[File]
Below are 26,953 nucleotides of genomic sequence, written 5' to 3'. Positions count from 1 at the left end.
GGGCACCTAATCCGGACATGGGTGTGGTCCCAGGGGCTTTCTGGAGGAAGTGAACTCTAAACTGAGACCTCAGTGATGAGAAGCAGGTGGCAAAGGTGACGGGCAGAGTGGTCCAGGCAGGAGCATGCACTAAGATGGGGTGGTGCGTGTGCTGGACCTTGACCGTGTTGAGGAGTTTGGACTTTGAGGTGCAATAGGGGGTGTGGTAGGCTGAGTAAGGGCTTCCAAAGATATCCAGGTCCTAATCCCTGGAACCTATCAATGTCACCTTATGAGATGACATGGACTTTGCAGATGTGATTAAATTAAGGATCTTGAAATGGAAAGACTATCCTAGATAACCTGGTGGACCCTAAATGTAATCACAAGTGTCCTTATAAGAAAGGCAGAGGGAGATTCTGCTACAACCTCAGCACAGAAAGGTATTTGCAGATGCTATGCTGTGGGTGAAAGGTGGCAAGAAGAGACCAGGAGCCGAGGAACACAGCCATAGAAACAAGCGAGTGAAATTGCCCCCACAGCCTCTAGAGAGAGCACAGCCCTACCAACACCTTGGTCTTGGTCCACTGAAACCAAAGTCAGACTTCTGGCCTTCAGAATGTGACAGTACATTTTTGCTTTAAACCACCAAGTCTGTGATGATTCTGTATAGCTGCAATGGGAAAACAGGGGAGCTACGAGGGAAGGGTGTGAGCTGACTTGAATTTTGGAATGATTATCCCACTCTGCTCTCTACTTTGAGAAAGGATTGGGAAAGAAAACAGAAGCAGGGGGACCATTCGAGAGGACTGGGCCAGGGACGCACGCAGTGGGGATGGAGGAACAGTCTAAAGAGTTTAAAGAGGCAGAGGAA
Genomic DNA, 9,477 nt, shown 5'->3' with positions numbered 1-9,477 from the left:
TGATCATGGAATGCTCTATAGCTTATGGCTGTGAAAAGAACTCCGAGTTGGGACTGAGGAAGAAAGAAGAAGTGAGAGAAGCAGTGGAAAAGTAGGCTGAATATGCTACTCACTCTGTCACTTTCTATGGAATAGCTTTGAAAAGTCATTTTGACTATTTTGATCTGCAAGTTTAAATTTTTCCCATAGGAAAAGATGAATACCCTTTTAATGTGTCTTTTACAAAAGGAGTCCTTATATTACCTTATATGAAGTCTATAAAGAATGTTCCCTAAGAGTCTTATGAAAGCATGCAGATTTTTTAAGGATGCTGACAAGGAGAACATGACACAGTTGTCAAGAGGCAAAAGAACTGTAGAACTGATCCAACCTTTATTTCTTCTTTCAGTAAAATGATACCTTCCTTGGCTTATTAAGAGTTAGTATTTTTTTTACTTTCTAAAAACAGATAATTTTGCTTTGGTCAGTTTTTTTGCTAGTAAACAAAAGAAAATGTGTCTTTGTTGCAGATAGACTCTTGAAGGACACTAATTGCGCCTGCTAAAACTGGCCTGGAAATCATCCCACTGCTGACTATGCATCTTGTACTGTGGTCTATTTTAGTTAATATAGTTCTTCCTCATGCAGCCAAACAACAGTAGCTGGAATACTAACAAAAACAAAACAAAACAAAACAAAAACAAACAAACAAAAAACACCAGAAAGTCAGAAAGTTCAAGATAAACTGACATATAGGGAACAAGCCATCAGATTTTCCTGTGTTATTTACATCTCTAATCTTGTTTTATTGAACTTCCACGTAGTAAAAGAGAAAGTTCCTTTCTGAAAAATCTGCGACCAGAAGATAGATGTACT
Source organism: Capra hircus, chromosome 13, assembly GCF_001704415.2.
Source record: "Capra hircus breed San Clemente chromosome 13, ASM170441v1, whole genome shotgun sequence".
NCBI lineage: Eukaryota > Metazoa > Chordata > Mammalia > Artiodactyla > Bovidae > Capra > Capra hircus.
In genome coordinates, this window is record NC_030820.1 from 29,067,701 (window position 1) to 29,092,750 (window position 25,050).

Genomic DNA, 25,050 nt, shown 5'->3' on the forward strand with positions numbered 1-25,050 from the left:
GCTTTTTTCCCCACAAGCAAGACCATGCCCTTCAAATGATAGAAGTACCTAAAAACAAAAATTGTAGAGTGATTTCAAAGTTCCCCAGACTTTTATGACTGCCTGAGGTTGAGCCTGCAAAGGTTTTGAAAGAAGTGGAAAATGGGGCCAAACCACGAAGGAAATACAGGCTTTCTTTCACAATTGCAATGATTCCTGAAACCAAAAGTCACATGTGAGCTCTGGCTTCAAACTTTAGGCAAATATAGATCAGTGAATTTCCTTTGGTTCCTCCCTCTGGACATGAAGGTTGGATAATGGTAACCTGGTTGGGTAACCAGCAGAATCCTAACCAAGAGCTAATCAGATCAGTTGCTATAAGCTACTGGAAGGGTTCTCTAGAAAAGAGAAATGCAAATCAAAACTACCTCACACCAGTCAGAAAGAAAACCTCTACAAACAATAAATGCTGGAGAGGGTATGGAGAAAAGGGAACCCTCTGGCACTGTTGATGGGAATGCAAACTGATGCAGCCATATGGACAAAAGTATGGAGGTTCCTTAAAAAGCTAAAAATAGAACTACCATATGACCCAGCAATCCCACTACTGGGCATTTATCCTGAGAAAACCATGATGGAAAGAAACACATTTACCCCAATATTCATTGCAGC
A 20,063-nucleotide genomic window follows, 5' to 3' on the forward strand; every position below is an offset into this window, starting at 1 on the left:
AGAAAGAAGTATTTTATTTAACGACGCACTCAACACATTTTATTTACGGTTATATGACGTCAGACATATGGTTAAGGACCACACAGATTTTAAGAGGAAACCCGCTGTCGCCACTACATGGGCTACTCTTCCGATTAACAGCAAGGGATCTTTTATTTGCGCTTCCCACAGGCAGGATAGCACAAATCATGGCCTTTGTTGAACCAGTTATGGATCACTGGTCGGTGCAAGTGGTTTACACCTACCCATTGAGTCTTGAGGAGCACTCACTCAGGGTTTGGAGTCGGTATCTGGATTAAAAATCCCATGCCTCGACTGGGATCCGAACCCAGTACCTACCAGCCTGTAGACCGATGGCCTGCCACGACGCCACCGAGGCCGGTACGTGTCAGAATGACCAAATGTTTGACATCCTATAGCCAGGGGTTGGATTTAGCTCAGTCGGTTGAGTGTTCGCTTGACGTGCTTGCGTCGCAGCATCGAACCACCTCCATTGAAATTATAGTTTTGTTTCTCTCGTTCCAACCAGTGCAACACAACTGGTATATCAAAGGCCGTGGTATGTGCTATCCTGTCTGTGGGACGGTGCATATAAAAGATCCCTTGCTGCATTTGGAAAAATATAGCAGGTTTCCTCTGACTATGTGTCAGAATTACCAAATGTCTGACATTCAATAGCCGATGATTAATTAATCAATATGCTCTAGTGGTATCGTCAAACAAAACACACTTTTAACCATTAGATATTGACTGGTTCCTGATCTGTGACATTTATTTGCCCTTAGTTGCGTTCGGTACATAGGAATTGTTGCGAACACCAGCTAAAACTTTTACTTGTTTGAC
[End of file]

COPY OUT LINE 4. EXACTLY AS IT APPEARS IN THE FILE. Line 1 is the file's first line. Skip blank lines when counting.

TGATCATGGAATGCTCTATAGCTTATGGCTGTGAAAAGAACTCCGAGTTGGGACTGAGGAAGAAAGAAGAAGTGAGAGAAGCAGTGGAAAAGTAGGCTGAATATGCTACTCACTCTGTCACTTTCTATGGAATAGCTTTGAAAAGTCATTTTGACTATTTTGATCTGCAAGTTTAAATTTTTCCCATAGGAAAAGATGAATACCCTTTTAATGTGTCTTTTACAAAAGGAGTCCTTATATTACCTTATATGAAGTCTATAAAGAATGTTCCCTAAGAGTCTTATGAAAGCATGCAGATTTTTTAAGGATGCTGACAAGGAGAACATGACACAGTTGTCAAGAGGCAAAAGAACTGTAGAACTGATCCAACCTTTATTTCTTCTTTCAGTAAAATGATACCTTCCTTGGCTTATTAAGAGTTAGTATTTTTTTTACTTTCTAAAAACAGATAATTTTGCTTTGGTCAGTTTTTTTGCTAGTAAACAAAAGAAAATGTGTCTTTGTTGCAGATAGACTCTTGAAGGACACTAATTGCGCCTGCTAAAACTGGCCTGGAAATCATCCCACTGCTGACTATGCATCTTGTACTGTGGTCTATTTTAGTTAATATAGTTCTTCCTCATGCAGCCAAACAACAGTAGCTGGAATACTAACAAAAACAAAACAAAACAAAACAAAAACAAACAAACAAAAAACACCAGAAAGTCAGAAAGTTCAAGATAAACTGACATATAGGGAACAAGCCATCAGATTTTCCTGTGTTATTTACATCTCTAATCTTGTTTTATTGAACTTCCACGTAGTAAAAGAGAAAGTTCCTTTCTGAAAAATCTGCGACCAGAAGATAGATGTACT